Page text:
Wednesday, July 27, 2011

Copa America 2011: Peru

Entry #12 of the Copa America 2011 Book & Film Festival.

Book: Conversations in the Cathedral by Mario Vargas Llosa

A few years ago, I came across the 601 page Conversations in the Cathedral, a book that I had not seen mentioned in the few critiques of Mario Vargas Llosa's works that I had read. Since I had previously enjoyed reading two books by Llosa, I bought Conversations in the Cathedral. Although I should point out that the book's back cover description played no part in my decision:

Conversation in The Cathedral takes place in 1950s Peru during the dictatorship of Manuel A. Odría. Over beers and a sea of freely spoken words, the conversation flows between two individuals, Santiago and Ambrosia, who talk of their tormented lives and of the overall degradation and frustration that has slowly taken over their town.

Through a complicated web of secrets and historical references, Mario Vargas Llosa analyzes the mental and moral mechanisms that govern power and the people behind it. More than a historic analysis, Conversation in The Cathedral is a groundbreaking novel that tackles identity as well as the role of a citizen and how a lack of personal freedom can forever scar a people and a nation.

However, I never got around to reading the book and it sat for years on my shelf. Then a chance encounter with an acquaintance last year at a cafe suddenly brought the book back in my memory. Over coffee, I chatted with him about his journalism days back in Peru. After he mentioned that he covered the 1982 World Cup for a local newspaper, I remarked that Mario Vargas Llosa also covered that Spanish World Cup for a Peruvian newspaper. He then said something along the lines of “yes we were there together for the same paper.” His causal remark left me stunned and after a few queries, he revealed that he and Llosa were good friends as well. I could not resist asking him what his favourite Llosa book was. Without any hesitation, he replied Conversations in the Cathedral. I finally had to read the book so it naturally become the first book choice for my Copa America spotlight.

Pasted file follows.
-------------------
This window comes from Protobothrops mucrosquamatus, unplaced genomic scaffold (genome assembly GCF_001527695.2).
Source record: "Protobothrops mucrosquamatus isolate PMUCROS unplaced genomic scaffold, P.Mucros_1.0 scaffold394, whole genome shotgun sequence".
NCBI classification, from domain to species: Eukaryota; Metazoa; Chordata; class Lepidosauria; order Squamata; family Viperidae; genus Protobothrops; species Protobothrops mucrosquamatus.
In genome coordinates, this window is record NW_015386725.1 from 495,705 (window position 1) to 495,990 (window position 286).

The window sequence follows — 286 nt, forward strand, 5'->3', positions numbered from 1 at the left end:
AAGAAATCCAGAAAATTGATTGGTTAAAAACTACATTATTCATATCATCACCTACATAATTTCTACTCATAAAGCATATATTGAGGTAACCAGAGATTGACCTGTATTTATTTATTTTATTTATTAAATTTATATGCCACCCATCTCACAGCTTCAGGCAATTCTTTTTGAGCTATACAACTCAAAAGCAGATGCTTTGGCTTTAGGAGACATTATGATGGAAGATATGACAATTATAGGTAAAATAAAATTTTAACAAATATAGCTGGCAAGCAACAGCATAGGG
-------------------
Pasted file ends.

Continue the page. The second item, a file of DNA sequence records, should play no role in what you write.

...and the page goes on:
Conversations in the Cathedral is indeed remarkable but more than the story the book’s writing style is what stands out. The book dives into the past at various points in the story but there are no real markers which indicate when the story has left the present and has entered the past. When new characters first enter the story, it appears that these new characters are in the same room as Santiago and Ambrosia or that the story has shifted focus to a different location in Lima. However, after a while it becomes apparent that the present story mostly involves only a series of conversations between Santiago and Ambrosia in a bar named The Cathedral (hence the title). As beers loosen up their tongues, their memories dig deep into the past to uncover the corruption, crime and violence that enveloped their lives. So everytime other characters are mentioned, they are in the past (with some exceptions). The past and present is beautifully woven and once a reader figures out the pattern, it is a pleasure to sit back enjoy the gripping narrative which gives an insight into sinister political games and how those political decisions can lead to a revolution.